Coal Ridge bike path project gaining momentum |

Coal Ridge bike path project gaining momentum

Garfield County commissioners award first-quarter grants for trails, arts, local radio and more

A paved bike path is being planned to run alongside Highway 6 between New Castle and Silt, serving Coal Ridge High School, pictured to the left.
Chelsea Self / Post Independent

Planning for a new bicycle and pedestrian path to serve Coal Ridge High School between New Castle and Silt got a $5,000 boost from Garfield County this week.

County commissioners on Monday awarded a grant from the county’s Conservation Trust Fund to support the trail project along U.S. Highway 6.

The trail project is part of the larger effort by the Lower Valley Trail Association (LoVa) to build a network of non-motorized trails and paved pathways connecting Glenwood Springs to the western Garfield County communities.

LoVa has been meeting with the mayors of both New Castle and Silt to move ahead with initial design and alignment planning for the trail, which would be placed within the Colorado Department of Transportation’s highway right of way, LoVa Executive Director Jeanne Golay said in a report to the county commissioners.

The trail would run along the north side of Highway 6, directly in front of Coal Ridge High, which is located midway between the two communities.

Funding for actual construction of the path has not yet been identified, but would likely have to come from state and local grants.

“The Garfield Re-2 School District has a strong desire to see the project come to fruition,” Golay wrote in her annual update on LoVa activities. “In 2021, we will continue … (to) seek funding for further design, utility permitting and construction.”

Commissioners asked that the county’s $5,000 contribution go specifically to the Coal Ridge trail project, but LoVa continues to make progress on several other trail-building efforts.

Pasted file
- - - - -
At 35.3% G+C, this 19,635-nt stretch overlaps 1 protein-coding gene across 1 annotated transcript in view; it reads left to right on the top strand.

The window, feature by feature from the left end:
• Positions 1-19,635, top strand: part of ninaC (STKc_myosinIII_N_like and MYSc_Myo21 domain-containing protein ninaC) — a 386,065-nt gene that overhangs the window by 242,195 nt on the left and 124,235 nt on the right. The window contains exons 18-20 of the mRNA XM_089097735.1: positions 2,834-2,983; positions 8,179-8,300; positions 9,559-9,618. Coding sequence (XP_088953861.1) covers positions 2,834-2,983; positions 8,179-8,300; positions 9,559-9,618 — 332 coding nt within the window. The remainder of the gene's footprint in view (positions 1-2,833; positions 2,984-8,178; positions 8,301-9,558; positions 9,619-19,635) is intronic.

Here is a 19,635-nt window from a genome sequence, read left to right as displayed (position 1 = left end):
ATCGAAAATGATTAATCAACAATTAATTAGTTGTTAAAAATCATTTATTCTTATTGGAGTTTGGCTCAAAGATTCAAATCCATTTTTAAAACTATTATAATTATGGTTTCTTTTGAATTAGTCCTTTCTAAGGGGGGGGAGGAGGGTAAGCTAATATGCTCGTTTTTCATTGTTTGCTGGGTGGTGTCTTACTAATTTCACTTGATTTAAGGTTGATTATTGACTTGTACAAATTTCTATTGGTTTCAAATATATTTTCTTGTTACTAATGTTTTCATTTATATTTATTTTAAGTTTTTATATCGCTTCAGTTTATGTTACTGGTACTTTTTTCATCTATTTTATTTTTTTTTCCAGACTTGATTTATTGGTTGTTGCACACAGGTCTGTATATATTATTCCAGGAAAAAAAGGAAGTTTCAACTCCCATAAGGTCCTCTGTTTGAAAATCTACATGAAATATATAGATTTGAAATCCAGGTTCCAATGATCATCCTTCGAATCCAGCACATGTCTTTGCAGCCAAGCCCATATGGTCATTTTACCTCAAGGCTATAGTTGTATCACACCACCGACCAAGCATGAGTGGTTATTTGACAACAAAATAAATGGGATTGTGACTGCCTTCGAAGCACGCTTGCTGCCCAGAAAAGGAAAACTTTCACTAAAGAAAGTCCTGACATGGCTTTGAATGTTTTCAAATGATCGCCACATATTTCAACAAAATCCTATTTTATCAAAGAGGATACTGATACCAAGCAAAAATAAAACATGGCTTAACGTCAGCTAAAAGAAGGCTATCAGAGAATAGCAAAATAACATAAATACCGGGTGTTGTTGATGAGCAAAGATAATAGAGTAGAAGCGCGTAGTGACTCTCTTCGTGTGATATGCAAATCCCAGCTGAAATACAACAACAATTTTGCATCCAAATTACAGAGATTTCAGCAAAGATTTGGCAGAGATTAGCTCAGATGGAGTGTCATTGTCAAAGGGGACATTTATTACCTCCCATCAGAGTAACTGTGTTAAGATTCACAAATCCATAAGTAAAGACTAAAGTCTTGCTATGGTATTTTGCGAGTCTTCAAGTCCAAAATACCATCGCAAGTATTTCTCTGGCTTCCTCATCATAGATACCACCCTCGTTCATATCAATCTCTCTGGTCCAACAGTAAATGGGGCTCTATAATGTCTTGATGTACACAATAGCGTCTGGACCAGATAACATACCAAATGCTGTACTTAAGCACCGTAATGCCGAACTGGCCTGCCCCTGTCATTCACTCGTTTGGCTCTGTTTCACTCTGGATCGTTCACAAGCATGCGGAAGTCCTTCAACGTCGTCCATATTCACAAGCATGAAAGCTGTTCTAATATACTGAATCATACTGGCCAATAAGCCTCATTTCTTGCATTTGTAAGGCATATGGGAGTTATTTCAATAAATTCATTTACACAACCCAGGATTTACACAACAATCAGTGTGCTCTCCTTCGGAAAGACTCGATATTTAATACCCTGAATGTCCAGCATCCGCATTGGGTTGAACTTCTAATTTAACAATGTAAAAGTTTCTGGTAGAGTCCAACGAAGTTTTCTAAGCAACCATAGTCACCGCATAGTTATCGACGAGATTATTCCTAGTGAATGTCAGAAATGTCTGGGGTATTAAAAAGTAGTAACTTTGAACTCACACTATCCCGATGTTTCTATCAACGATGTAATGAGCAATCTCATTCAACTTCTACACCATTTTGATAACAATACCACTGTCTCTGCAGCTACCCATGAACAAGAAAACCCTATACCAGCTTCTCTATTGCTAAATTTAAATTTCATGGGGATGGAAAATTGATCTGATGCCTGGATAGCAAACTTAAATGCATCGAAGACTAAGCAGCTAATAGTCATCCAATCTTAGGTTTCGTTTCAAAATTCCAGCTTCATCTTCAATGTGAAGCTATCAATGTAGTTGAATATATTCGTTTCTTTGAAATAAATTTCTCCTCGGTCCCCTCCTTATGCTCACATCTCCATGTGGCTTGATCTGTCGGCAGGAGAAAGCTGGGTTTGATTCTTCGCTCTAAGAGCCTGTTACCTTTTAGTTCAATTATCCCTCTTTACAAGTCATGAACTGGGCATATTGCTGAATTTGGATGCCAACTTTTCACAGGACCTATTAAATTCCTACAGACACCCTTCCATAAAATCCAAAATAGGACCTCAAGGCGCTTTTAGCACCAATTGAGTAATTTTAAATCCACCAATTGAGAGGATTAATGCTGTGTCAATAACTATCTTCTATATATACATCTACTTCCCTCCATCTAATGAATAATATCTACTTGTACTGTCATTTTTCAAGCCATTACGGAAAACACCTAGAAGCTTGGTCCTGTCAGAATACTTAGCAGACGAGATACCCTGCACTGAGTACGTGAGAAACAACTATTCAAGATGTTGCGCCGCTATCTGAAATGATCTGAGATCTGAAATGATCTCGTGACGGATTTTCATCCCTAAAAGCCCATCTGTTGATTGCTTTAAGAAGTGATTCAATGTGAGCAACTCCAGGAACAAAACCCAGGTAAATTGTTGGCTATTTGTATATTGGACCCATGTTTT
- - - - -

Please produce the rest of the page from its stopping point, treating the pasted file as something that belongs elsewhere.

Through a $500,000 Colorado Parks and Wildlife “Colorado the Beautiful” trails grant, LoVa is proceeding with three “micro projects” that will be part of the eventual completion of the South Canyon trail, Golay said.

Among them are a bridge over the Colorado River and an overpass of the Union Pacific Railroad tracks near Canyon Creek, and rock-scaling work at Tibbetts Point. Delays brought on by the COVID-19 pandemic have impacted progress on some of that work, Golay said.

Discretionary grants aid community organizations

Also Monday, county commissioners awarded $30,500 in first-quarter discretionary grants to nine different nonprofit organizations.

Garfield County first quarter grants

Rifle Elks Lodge (boiler replacement): $4,000

KSUN Battlement Mesa Community Radio (transmitting equipment): $5,000

Colorado Mountain College (Non-Traditional Student Scholarship Fund): $2,000

Rifle Masonic Lodge (building restoration): $4,000

Youthentity (program expansion): $5,000

West Elk Trails (winter management): $1,500

Carbondale Arts (50th Mountain Fair operations): $2,000

Roaring Fork Leadership (programming): $5,000

Glenwood Arts Council (program expansion and scholarships): $2,000

Total: $30,500

Among them were two local arts organizations that are looking to rebound from the pandemic restrictions of the past year with some modified special events.

Carbondale Arts and the Glenwood Springs Arts Council were recipients of $2,000 each in the first round of county grants for the year. They had requested $5,000 apiece.

Carbondale Arts/Mountain Fair Director Amy Kimberly said planning is well under way for the 50th installment of the fair, which is set to take place July 23-25.

The fair had to be significantly scaled back last summer due to public health restrictions, with a small arts and crafts fair, a few remote performance sites and a mobile stage carrying bands to neighborhoods throughout Carbondale.

A flatbed trailer served as a mobile stage for bands to take their tunes to the neighborhoods of Carbondale for the COVID-19 restrictions-altered 49th Mountain Fair in July 2020.
John Stroud/Post Independent file photo

While the primary Sopris Park venue was not used at all last year, the plan this year — if allowed under whatever restrictions are in place come summer — is to return many of the traditional events to the park, but also spread the vendor booths and other attractions into the nearby downtown area, Kimberly explained.

“We do need some help to make the 50th special,” she said during her Feb. 1 grant pitch to the commissioners.

“This new layout will cut into our budget immensely, but we feel like it’s important to proceed and make accommodations … this funding will help mitigate some of the costs around doing that,” Kimberly said.

Laurie Chase, representing the Glenwood Springs Arts Council, said the county funding will go to help that organization also adjust to providing programs within the public health restrictions.

Last summer, Glenwood Arts was able to stage an online International Jazz Day concert featuring local jazz artists, and also organized a virtual Culinary Arts Fest.

Similar programs, and in-person events once allowed, are already in the works for 2021, Chase said.

County commissioners received a total of $44,000 in grant requests for the first quarter, but pared that down to $30,500 in order to evenly distribute the county’s $120,000 in available discretionary funds throughout the year.

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